Market cycles come and go and the peaks and troughs of investment fortunes are as old as time. Putting money to work and sound investment is commended as far back as the parable of the talents in bible times.
There are two main sources of new money that can help business to grow, create employment and improve earnings.
The first is equity, that is private capital invested into business, and the second is debt, money loaned usually from banks to invest where the return on investment is expected to exceed the interest costs and repay the loan.
Debt is really important because it can be a force for good in growing businesses, and improving products and services.
But debt that cannot easily be repaid and more seriously still, debt interest payments which can’t be met, can tip business, individuals and sometimes nations into deep trouble.
Absolute levels of debt and the cost of servicing them are big issues.
The news this morning that the UK saw an increase in the public finance borrowing requirement of £0.5bn in July versus a surplus of £0.8bn in the same month last year is a disappointment for the Chancellor. Over the last 6 months the borrowing requirement has been around £36bn, slightly higher than in 2012. Absolute debt is now £1,193.4bn.
Improving employment numbers and positive growth in house prices and sales should be helping tax receipts, so the lack of improvement in these numbers will disappoint.
The worry is if the markets do not believe the Coalition has this under control the cost of borrowing money for the UK will increase putting the public finances under even greater strain. This might have happened already were it not for the paucity of alternatives by way of stable sovereigns with sound public finances.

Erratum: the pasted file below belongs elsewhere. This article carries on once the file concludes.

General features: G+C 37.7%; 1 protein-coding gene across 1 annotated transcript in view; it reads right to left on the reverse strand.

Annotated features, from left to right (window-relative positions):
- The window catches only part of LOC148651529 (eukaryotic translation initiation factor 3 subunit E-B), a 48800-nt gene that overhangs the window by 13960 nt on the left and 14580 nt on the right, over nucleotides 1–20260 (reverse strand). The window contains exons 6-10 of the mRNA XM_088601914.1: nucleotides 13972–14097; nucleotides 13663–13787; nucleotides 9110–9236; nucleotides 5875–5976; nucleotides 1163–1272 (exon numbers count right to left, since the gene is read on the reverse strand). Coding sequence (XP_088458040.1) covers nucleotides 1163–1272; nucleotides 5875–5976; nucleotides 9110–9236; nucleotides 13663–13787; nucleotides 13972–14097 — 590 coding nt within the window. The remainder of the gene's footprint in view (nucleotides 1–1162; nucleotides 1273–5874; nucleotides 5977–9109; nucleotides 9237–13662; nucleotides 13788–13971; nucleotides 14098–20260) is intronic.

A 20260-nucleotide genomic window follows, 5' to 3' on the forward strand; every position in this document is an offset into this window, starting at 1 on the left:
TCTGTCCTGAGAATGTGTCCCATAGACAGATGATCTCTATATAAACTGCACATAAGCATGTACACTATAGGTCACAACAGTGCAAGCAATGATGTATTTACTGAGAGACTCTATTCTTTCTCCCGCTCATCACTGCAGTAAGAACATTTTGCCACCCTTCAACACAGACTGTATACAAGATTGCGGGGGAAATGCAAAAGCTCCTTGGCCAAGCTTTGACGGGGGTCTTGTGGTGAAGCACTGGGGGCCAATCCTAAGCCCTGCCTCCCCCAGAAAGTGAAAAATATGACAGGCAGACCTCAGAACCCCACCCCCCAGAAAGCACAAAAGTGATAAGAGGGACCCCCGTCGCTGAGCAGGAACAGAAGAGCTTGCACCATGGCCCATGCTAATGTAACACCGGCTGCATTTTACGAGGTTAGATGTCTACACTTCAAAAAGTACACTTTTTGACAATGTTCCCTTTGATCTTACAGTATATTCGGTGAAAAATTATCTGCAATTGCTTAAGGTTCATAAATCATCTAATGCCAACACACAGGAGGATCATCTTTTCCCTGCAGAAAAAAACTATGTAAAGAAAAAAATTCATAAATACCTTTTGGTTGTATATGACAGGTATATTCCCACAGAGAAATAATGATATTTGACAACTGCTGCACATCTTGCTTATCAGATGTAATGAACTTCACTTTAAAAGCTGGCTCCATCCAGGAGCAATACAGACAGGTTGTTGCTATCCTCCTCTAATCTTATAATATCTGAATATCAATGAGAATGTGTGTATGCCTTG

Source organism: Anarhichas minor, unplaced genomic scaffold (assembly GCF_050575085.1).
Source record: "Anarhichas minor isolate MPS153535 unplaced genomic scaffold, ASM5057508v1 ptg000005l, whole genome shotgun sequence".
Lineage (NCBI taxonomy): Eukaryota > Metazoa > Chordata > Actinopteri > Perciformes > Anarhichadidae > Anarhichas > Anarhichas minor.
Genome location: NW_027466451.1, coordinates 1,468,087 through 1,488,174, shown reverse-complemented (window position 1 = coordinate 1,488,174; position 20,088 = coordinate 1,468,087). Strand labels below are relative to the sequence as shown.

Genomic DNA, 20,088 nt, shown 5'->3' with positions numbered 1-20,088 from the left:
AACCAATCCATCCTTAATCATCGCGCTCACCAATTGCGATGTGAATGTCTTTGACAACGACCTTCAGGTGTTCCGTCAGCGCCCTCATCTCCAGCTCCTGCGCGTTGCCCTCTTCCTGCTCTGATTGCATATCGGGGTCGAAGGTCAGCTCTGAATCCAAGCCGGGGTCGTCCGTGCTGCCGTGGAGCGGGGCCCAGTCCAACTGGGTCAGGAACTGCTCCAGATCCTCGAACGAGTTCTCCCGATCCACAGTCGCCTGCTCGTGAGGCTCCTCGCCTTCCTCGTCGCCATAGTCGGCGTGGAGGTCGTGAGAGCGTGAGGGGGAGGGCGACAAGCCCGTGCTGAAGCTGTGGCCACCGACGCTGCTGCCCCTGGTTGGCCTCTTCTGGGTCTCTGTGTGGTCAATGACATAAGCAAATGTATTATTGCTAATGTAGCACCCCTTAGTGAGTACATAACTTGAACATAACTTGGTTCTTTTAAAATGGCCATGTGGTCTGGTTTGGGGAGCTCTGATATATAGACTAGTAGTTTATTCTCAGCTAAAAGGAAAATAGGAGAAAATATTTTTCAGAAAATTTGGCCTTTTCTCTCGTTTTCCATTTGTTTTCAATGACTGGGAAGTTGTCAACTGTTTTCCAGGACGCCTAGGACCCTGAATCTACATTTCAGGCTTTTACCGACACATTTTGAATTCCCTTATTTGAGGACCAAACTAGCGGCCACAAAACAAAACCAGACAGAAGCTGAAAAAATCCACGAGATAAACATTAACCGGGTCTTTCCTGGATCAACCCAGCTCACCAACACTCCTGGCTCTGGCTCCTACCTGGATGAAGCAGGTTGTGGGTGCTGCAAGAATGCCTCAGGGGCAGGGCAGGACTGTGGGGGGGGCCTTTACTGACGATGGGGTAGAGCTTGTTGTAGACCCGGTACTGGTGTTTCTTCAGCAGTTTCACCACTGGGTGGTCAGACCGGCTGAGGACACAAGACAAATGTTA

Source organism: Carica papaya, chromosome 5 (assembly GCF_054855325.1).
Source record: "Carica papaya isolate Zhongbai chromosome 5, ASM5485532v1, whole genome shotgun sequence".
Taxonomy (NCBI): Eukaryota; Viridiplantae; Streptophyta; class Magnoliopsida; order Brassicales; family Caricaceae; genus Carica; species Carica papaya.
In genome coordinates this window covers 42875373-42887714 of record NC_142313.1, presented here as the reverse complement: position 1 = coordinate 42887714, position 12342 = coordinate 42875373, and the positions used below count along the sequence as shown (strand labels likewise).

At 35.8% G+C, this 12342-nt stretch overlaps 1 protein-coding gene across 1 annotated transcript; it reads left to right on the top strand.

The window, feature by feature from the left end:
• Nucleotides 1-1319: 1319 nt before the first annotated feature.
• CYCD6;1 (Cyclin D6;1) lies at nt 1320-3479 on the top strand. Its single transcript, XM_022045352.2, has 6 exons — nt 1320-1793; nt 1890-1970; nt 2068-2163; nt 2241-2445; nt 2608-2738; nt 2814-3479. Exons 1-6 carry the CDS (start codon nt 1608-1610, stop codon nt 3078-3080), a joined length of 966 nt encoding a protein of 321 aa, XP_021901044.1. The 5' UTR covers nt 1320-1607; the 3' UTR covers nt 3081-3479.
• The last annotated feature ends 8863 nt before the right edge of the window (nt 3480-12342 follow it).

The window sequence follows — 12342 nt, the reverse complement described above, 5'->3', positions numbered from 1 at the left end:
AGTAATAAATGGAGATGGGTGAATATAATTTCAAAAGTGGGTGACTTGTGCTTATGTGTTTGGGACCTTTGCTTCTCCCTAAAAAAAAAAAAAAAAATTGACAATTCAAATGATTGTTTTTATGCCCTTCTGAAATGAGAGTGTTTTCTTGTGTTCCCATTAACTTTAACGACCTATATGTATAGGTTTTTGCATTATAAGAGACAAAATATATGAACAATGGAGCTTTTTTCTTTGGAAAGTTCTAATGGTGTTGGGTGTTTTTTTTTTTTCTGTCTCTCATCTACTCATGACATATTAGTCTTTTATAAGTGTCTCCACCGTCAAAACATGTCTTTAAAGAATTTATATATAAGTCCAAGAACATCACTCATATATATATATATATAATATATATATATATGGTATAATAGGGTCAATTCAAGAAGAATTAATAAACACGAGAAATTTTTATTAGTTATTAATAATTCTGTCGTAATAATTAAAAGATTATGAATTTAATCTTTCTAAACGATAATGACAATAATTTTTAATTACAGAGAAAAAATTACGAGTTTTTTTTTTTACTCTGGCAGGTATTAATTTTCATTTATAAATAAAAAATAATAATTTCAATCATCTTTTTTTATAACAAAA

Why does it matter to Jersey? After all, Jersey doesn’t have any borrowing.
Firstly we are in the sterling zone so anything that happens to the UK from a monetary perspective has a strong impact on our economy.
Secondly we are principally a manager of money and not a lender as a jurisdiction. We make our return through managing savings.
The margin, the difference between what we pay for savings and what we get back is compressed at historic lows. This depresses bank profits and therefore the money available for reinvestment and growth.
This is a temporary situation as interest rates have not been this low for this long for 300 years, at some stage they will normalise nearer to long term trends.
This could see rates increase by 2% - 3% from current levels. Whilst this will make debt more expensive to service it is likely savings rates will be higher, and retirement and investment incomes will increase. Bank profits should also recover.
Mark Carney the Governor of the Bank of England has said that he does not expect to even consider raising interest rates until unemployment in the UK falls below 7%, it is currently 7.8% on a rolling three month average and 7.4% in June, so looks to be trending down. Employment numbers rose by 400,000 in June, the fastest rate of increase since 1992.
The markets are betting Mr Carney will not be able to hold interest rates down until 2016; a 2015 post-election increase could be on the cards.
This may be bad news for mortgage holders who have enjoyed all-time lows in borrowing costs but it will be good news for our finance industry and for Jersey.